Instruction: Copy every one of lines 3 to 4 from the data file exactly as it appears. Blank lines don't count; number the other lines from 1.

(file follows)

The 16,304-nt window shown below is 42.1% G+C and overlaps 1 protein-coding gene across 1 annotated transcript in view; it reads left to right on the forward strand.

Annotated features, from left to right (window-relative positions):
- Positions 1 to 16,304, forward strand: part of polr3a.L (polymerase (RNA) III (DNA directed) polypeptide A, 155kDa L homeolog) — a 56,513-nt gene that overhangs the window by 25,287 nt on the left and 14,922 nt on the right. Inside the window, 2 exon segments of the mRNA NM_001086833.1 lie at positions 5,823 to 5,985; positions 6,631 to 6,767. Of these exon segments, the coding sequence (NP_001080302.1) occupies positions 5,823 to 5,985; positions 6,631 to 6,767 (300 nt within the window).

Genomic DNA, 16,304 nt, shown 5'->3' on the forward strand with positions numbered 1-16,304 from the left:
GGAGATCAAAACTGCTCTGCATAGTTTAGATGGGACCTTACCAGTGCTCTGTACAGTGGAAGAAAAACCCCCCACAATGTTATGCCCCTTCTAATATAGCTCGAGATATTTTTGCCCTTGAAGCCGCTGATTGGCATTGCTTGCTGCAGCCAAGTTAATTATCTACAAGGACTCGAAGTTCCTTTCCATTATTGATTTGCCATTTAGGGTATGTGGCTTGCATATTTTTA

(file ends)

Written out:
- Positions 1 to 16,304, forward strand: part of polr3a.L (polymerase (RNA) III (DNA directed) polypeptide A, 155kDa L homeolog) — a 56,513-nt gene that overhangs the window by 25,287 nt on the left and 14,922 nt on the right. Inside the window, 2 exon segments of the mRNA NM_001086833.1 lie at positions 5,823 to 5,985; positions 6,631 to 6,767. Of these exon segments, the coding sequence (NP_001080302.1) occupies positions 5,823 to 5,985; positions 6,631 to 6,767 (300 nt within the window).

Genomic DNA, 16,304 nt, shown 5'->3' on the forward strand with positions numbered 1-16,304 from the left: